let Sid go back again for those clamps, as they would have to move on to the
next client. And pushed a tablet in my hands for me to sign that they've
performed the installation, and proceeded to demonstrate how the washer had been
installed. He pushed a button — and nothing happened. I suggested that
a breaker may not be on. I was told that the cause cannot POSSIBLY be a breaker,
but the previous house owner must have installed a secret switch somewhere.
So I looked for a switch — but since I am domesticated ignorant, who has
no clue about these things, but who does trust PROFESSIONALS, I personally went
to check the breaker panel — and enabled the one labeled LAUNDRY. Guess
what? Yes, the washer worked.
|Our neighbors are barely visible, we might as well live on a deserted island.
|Our house rabbit turned into a polar rabbit.
Mat congratulated himself for having it connected it so cleverly, and again
pushed a tablet toward me, to sign. So I asked how should I sign for an
installation, when the dryer was standing in the middle of the laundry,
obviously not installed at all. I agreed to confirm they carried it up three
steps, and they more or less installed the washer, but no dryer. He looked very
hurt, perhaps he expected that I would beg and bribe them, to wait until Sid
comes back for the third time (they could not say all at once what they did
not bring along?), or that I express my sympathies, now that there is shortage
of parts, because covid (Sid bought everything with no problem), but I was most
of all looking forward to them getting the hell out.
Local handyman Kevin had subsequently installed the dryer withing five minutes,
and I could attack the Himalayas.
|Some places winter knocks on the door; here it reaches for the doorknob.
|Snow blower Lisa.
Local weather exhibits menopausal bursts — most of the time it is nice,
pleasant, sunshine, breezy. And then suddenly, for a few days, not only hail
and gardening supplies and dumpsters fly through the air — but even semi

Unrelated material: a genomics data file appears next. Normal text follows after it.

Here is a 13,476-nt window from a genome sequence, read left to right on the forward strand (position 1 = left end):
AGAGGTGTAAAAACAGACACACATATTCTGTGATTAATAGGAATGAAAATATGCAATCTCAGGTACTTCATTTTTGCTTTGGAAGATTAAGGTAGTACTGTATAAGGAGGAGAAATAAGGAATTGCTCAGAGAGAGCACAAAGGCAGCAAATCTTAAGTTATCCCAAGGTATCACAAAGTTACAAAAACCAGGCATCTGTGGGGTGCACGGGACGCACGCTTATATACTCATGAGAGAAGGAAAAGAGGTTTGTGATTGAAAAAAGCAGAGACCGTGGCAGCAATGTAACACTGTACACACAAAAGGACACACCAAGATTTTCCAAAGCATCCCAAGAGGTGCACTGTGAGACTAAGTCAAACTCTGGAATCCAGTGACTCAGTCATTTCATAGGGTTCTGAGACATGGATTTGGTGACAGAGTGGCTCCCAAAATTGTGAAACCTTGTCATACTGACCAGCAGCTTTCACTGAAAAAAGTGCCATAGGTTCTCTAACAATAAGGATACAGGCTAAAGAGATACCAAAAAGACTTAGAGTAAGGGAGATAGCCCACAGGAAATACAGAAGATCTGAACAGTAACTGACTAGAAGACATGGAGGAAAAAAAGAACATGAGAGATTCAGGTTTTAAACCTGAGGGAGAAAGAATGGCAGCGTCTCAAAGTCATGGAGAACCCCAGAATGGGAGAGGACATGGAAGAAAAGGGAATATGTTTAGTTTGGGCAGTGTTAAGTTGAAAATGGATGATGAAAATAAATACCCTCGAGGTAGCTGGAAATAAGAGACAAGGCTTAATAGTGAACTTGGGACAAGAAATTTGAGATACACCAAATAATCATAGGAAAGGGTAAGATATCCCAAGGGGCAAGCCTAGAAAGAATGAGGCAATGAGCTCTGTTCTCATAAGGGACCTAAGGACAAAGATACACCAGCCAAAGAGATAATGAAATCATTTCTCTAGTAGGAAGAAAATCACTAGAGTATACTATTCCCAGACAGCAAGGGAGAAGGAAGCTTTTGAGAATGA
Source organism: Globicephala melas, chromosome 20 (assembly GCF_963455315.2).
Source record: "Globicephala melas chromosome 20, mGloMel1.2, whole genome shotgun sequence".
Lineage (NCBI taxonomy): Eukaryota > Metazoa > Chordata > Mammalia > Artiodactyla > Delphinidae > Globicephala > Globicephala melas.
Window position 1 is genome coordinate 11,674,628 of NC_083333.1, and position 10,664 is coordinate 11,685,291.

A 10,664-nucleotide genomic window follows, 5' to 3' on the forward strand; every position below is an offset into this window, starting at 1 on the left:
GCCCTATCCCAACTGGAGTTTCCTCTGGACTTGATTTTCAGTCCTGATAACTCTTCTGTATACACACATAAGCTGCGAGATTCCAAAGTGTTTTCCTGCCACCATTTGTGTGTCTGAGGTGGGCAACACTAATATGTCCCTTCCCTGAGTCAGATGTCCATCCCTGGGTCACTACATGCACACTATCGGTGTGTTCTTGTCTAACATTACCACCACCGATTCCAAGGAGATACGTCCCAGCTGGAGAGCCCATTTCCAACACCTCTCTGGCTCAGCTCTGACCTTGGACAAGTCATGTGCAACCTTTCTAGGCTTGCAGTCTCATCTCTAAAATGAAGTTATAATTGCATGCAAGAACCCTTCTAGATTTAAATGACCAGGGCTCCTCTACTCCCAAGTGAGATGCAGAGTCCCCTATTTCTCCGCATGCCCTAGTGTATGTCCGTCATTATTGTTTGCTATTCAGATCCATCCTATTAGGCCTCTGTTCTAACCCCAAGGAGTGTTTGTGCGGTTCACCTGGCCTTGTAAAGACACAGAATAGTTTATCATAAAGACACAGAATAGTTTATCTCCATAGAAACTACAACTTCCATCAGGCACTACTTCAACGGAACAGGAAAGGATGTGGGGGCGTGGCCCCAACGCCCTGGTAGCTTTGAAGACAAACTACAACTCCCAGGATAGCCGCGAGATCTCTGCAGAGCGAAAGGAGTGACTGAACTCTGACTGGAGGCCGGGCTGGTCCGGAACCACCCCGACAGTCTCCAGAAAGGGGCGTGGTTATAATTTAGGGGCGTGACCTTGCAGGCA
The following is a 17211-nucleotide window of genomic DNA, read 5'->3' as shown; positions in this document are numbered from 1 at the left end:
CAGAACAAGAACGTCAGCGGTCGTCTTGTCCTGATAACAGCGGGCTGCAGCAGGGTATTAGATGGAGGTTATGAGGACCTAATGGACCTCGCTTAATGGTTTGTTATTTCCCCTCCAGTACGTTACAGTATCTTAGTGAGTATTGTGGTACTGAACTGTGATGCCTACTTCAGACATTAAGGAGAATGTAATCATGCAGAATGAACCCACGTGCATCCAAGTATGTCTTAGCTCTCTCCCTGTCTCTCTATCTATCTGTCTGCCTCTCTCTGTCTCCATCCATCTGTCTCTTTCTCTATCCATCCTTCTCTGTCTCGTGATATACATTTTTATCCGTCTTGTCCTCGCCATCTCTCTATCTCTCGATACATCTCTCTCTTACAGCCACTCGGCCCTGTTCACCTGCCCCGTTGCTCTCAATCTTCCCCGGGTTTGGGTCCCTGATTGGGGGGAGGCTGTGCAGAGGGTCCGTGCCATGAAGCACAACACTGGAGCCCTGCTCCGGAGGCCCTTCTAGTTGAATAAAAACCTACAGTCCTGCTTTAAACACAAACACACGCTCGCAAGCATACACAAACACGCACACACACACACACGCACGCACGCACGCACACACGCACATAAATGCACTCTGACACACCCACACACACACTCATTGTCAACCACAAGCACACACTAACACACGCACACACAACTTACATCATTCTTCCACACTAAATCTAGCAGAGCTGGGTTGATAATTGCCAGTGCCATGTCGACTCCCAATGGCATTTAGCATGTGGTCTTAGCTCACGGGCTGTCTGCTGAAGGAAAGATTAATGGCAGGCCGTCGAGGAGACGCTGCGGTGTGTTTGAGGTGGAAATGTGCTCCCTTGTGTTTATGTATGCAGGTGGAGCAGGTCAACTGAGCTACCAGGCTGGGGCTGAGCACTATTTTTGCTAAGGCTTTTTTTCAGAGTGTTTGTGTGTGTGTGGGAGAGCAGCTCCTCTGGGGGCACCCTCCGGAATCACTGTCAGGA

truck trailers. And then it goes back to nice and nothing's happening. During
one such winter weather seizure, Tom celebrated his seventeenth birthday. He
got some little things and we baked our lemon cake again, but his main present
— cross country skis — were postponed to a moment we would be able
to drive down to REI in Colorado, and try both boots and skis.
Rick, our court builder (of goat stables), had told us a few days before that
a storm was coming and that we should count on possibly not being able to get
out of the house, and buy some supplies. I went to fetch those a day before
the storm, when it got cold and windy so much I word a hat and a down jacket.
It disquieted me a little that locals would walk around in t-shirts, and
jackets I spotted only on weak individuals — very little children and
extremely ancient grand-mothers. Apparently, things shall get worse.
Purchases accomplished, we could stay warm at home all day on the worst day,
while wind outside angrily threw snow in all directions. Whenever a snowplough
passed by on the county road, snow had covered it all again in ten minutes.
I ventured to the city on the following day after all. Our previous purchases
somehow lacked a snow-shovel. We own a spade, a manure shovel, but try to
work with those on a re-frozen fluffy powder. So I pulled the Ford out of our
barn, turned on the four wheel drive, and set out across the white plain,
into which our driveway and surrounding prairie had turned. The driveway may
be some hundred yards long, and curves in an elegant bow. It sports a dumpster
on the near side, and a gap in the fence on the far side — these two
references are easy to spot — but I only noticed missing the curve of
the road when the car under me began to list to the left. On the following day,
coming back with the kids (Lisa to vaulting, Tom for his skis), I found the
other ditch — but at least now the driveway was clearly marked —
with my trenches; all you had to do is stay between them. We realized why all
stores exhibit, in prominent places, besides all those snow shovels and blowers,
also long sticks with reflective pads. Now our driveway is properly marked.
|Marking the driveway — the trench to the left must be a ditch.
|Busy traffic in the city.
What surprised me was complete cool of the locals. In California, even in the
mountains, havoc breaks out with every fallen inch of snow, accidents, and
general miasma. Here I drove out on a partially cleared county road — and
just drove. At ten degrees it made no sense to salt it, so we all waded in
packed, driven over powder, and tried not use brakes much, or do many turns.
Similar situation continued in the city — main roads were more or less
cleared, byways and parking lots contained mostly packed snow. I was glad for
our Ford, with high clearance and four wheel drive, but I noticed regular sedans
driving around. With the exception of one with South Carolina plates, which
crawled ten mph, others moved quickly and without hesitation. Intersections
exhibited more careful starts, for everybody apparently counted on cars going
in the cross direction possibly not stopping in time for red light, and so
people wait till everybody passes through, who may have decided that trying
to brake would not improve the situation.
Yet few days later, the snow was gone; we did not even manage to try out Tom's
new skis, having bought them toward the end of the latest snow. Pretty autumn
continued on, with sunny days reaching sixties. Sometimes I think that the
Wyomese make fun of other people, claiming very harsh winters —
so that nobody would come here.